Bug heat ageing is the cause of a wide range of timeouts in Launchpad. Every bug’s heat has to be recalculated and updated every day using a series of complex calculations, and when there are around 1 million bugs reports to track, that’s a lot of pressure on the system, consuming a significant chunk of resources.  Turning off bug aging is the simplest way to solve this issue.

 

new bug heat image

 Display

The flame counter symbol, although adding some visual flair (and flare), also needs to update every time the bug age recalculations are made.  The continual stream of updates to the bug rows also results in poor search index performance.

We’ll still have a flame symbol, however it’ll be static, with the bug heat number next to it. Although not as visually dynamic, it’ll be easier to work out bug heat scores more exactly, at a glance.

Although I’m sure some of us will miss this little Launchpad feature, less timeouts is good news for everyone.

 

 

(‚ÄúHappy and safe birthday”¬†by St√©fan,¬†licensed under a CC:BY-NC-SA license)


1

Social private teams

Published by Curtis Hovey January 26, 2012 in Cool new stuff, Projects

The title may sound like a contradiction, but I assure you that it is not. You can now use private teams in social contexts in Launchpad. Private teams can collaborate with public projects and other teams if they choose to reveal the existence of the private team.

  1. Private teams can me members of other teams.
  2. Other teams can be members of private teams.
  3. Private teams can subscribe to bugs, blueprints, branches, and merge proposals
  4. Private teams  can be in public project roles,  such as maintainers, drivers, and bug supervisors.
  5. You can change the branch owner to be a private team.
  6. Private team personal branches (+junk) are always private.

When a member places the private team in a social situation, a the member is asked to confirm that it is okay to reveal the team’s identifying information.¬†This information is the team’s Launchpad Id used in URLs, the displayname, icon, and logo. A user can visit the private team’s Launchpad page and will only see that information. The rest of the page is not shared. Anonymous users cannot see a private team’s page because that user is not being social; logged in users can see the private team’s page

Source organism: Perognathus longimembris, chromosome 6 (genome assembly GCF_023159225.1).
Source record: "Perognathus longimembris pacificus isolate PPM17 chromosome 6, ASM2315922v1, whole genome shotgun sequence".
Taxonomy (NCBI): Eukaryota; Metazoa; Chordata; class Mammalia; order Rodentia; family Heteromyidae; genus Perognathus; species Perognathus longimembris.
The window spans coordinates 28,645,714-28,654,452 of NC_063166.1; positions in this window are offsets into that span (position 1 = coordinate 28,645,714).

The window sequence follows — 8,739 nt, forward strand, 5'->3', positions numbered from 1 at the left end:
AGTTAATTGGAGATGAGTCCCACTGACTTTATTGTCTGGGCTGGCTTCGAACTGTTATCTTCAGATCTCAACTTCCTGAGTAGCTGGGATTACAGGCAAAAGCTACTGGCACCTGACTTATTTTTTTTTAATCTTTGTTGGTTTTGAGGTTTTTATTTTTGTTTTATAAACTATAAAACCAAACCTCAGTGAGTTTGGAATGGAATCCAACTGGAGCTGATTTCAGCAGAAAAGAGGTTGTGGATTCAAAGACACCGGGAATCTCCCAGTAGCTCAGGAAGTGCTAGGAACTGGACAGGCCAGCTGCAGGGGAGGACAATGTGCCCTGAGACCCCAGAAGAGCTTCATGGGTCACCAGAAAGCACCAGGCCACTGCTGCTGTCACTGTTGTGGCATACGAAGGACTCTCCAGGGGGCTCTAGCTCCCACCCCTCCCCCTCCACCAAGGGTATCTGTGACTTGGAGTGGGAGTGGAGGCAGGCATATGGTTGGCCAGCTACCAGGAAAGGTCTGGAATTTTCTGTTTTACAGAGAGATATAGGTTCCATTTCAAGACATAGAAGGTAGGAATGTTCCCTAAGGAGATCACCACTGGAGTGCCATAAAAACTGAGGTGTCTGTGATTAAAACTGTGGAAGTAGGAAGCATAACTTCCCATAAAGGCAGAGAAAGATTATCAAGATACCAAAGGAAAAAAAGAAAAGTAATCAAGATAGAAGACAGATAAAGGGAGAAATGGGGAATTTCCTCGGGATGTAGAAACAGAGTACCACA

Private team page seen by a non-member

Launchpad did not permit these interactions previously because it was not clear who should know about the team. Someone has to know. If Launchpad permitted private teams to subscribe to bugs or be members of teams without anyone knowing of them, they would be unaccountable. Private teams could spy on organisation, or learn about security vulnerabilities to exploit. Launchpad will not ever permit such asocial behaviour. The resolution for social interactions was to permit other parties to know enough of the private team to make an informed decision. For example, when I choose to make a bug private, I want to know who was already seen the bug through a subscription. I may choose to unsubscribe the private team if I do not trust them.

Private teams may invite exclusive teams to be members. Exclusive teams (moderated or restricted teams) review all members so they are accountable. If a team admin trusts the admins of another team, and that team is accountable, Launchpad permits the other team to be a member. This is actually a rule that applied to all exclusive teams. private teams are always exclusive (restricted membership policy). The only nuance with private teams is when it is a member of another team; the super team may know the members of the private sub team because the super team has the right to audit all its members so that it too can be accountable.